Dizzy and Parker approach this material in basically different ways: Dizzy through harmony, Parker through time. Thus in a careful study of the two giants, Dizzy would appear more provocative in tonal areas and harmonic inflection, but when dealing with time, Parker has no peer. Without the frontal attack upon time which Parker led with such complete mastery, there is no question but what the progressive movement would have degenerated into a lifeless succession of tonal pastels.
Parker was having trouble with his horn and a cab was called to take him to Manny's. The date finally started at 3:30. Throughout many of the takes, it is obvious that Bird was unable to correct what was a reed problem. To make matters worse, Miles was not playing well. A dreary succession of eighth notes, coupled with a tonal quality bordering on caricature, sum up Miles on that particular day.
To confuse matters even more, Bud was constantly disappearing with Miles and finally Dizzy showed up to add to the melee. There are some qualified people who feel that some of the purported Miles' solos are not Miles at all but Dizzy imitating Miles. Dizzy remembers playing both piano and trumpet on the date but just where and when is not clear. As a final irony, a pianist by the name of Argonne Thornton claims he played the date or at least part of it, although this is denied by Herman Lubinsky who conducted the session.
Band #11 "THRIVING FROM A RIFF" New Take #1 - 3:00
Thriving From A Riff in Bb. The piano intro is completely chaotic rhythmically and harmonically; I just can't believe it is Bud. Who is playing piano? I frankly don't know. Good Parker. One head - good unison - Trumpet muted. Two fine Parker choruses followed by an equally fine muted trumpet solo, which it is very doubtful is Miles, on basis of previous takes. Technique - ideas - tonal control beyond Miles - must be Dizzy sitting in. Amusing interpolation in first Parker chorus - "In and out the window," a children's nursery rhyme. Also, the trumpet seems unsure of the head - constantly falling out and returning again. Dizzy not making The head too well.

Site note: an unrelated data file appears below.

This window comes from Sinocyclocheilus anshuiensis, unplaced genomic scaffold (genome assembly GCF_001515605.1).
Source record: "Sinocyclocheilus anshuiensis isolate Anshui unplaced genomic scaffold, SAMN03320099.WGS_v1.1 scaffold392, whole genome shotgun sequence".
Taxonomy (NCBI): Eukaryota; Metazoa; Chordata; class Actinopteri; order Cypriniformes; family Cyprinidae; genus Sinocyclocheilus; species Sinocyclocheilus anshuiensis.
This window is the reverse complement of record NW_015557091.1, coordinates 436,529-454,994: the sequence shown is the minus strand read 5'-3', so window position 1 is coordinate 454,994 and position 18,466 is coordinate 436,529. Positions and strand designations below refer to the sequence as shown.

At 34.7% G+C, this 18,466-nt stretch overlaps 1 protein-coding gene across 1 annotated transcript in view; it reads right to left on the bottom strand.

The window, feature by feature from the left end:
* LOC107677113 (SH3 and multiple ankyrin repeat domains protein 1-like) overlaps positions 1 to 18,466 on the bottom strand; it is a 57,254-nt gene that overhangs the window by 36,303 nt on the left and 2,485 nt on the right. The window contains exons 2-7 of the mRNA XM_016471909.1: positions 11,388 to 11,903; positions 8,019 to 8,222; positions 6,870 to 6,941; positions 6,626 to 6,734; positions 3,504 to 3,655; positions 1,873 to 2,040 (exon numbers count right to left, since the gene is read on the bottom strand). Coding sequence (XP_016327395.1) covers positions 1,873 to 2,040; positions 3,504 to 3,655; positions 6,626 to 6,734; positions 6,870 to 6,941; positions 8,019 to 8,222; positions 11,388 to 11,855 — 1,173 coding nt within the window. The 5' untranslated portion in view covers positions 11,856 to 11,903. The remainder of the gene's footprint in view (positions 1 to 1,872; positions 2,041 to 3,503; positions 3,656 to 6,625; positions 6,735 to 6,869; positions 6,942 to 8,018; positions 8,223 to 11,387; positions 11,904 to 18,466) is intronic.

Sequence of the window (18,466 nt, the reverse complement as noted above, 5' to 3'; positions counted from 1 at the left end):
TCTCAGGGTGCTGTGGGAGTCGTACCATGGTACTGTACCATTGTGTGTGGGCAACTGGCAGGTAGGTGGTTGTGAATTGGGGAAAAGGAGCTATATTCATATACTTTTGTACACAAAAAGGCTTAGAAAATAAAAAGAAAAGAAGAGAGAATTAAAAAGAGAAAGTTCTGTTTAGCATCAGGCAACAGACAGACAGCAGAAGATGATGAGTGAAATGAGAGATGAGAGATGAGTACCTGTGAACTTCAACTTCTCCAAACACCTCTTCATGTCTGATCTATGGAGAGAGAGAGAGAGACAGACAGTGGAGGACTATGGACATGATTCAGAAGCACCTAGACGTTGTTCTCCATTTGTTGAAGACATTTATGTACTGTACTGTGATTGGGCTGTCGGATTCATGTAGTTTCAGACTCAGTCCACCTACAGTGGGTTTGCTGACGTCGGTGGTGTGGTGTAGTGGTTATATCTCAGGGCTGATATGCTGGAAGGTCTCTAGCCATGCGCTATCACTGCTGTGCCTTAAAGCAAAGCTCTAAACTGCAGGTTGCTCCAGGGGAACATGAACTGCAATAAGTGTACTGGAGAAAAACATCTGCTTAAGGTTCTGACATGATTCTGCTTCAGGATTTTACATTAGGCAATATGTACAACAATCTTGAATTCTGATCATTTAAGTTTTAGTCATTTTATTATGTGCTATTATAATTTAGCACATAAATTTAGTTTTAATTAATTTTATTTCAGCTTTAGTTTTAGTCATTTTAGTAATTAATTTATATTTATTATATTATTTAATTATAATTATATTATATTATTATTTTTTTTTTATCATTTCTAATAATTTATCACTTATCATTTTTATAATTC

Band #12 "THRIVING FROM A RIFF" Short Take #2 - 0:20
"Thriving" - First of the two "mystery tapes". This is very short lasting only sixteen bars strange un-Bud-like intro built on repeated descending chromatic-scale fragments, an obvious device with unschooled pianists. No head-opens on trumpet solo – excellent for no apparent reason cut off at bridge.
Band #13 "THRIVING FROM A RIFF" Orig. Take #3 - 3:00
Same characteristic intro, trumpet choruses. Same idea in beginning of bridge as in #2 Sounds like Diz on trumpet. Is Miles playing piano? Not Bud, not Diz, Another pianist claimed he was on date - denied by Lubinsky. One chorus excellent trumpet - two greater Parker choruses. Strange, Martian piano solo. On the head Parker is alone. Could it be Diz on piano and pulled-together Miles or Diz on trumpet with Bud just clowning around?
Band #14 "MEANDERING" Only Take - 3:15
A Ballad in Eb. Beautiful Bud intro, only take incomplete - no trumpet. Moving lyrical chorus by Parker, then after an equally moving piano solo by Bud, for some unknown crazy reason, cut in the fourteenth bar. Someone should have his head examined -- chord block in twelfth bar evidently upset him.
Band #15 "KOKO” Short Take #1 - 0:40
Band #16 "KOKO" Orig. Take #2 - 2:50
Now we come to the incredible "Koko", in Bb way up. Gillespie on trumpet. Four eight-bar sections; eight bar head - eight bars trumpet - eight bars alto - eight bars head into first of Parker's two choruses, The second and third sections in head appear to follow no particular harmonic pattern and are seemingly based on a Bb ostinato.
Bird's two choruses represent some of his greatest blowing. Like all great improvisors, Parker's choruses would build to an unbelievable cascade of pitch and time; as here, the second chorus is to me the perfect microcosm of Bird's genius. Why Diz didn't blow a chorus on this, I do not know. His interludes here are magnificent fantasies pulsating with harmonic inference.
Again the short take cut for no apparent reason, Max’s solo extends a strange twenty-eight bars. It is not concerned with sonorities, but rather with playing against time of which Max is the master. Again the head (twenty-eight bars) and out.
If Jazz critics ever established inflexible standards of evaluation allowing for two or three five-star records a year, they might use Koko as an absolute.
Special Notes and Commentary by JOHN MEHEGAN
Remastered by VAN GELDER
Produced by OZZIE CADENA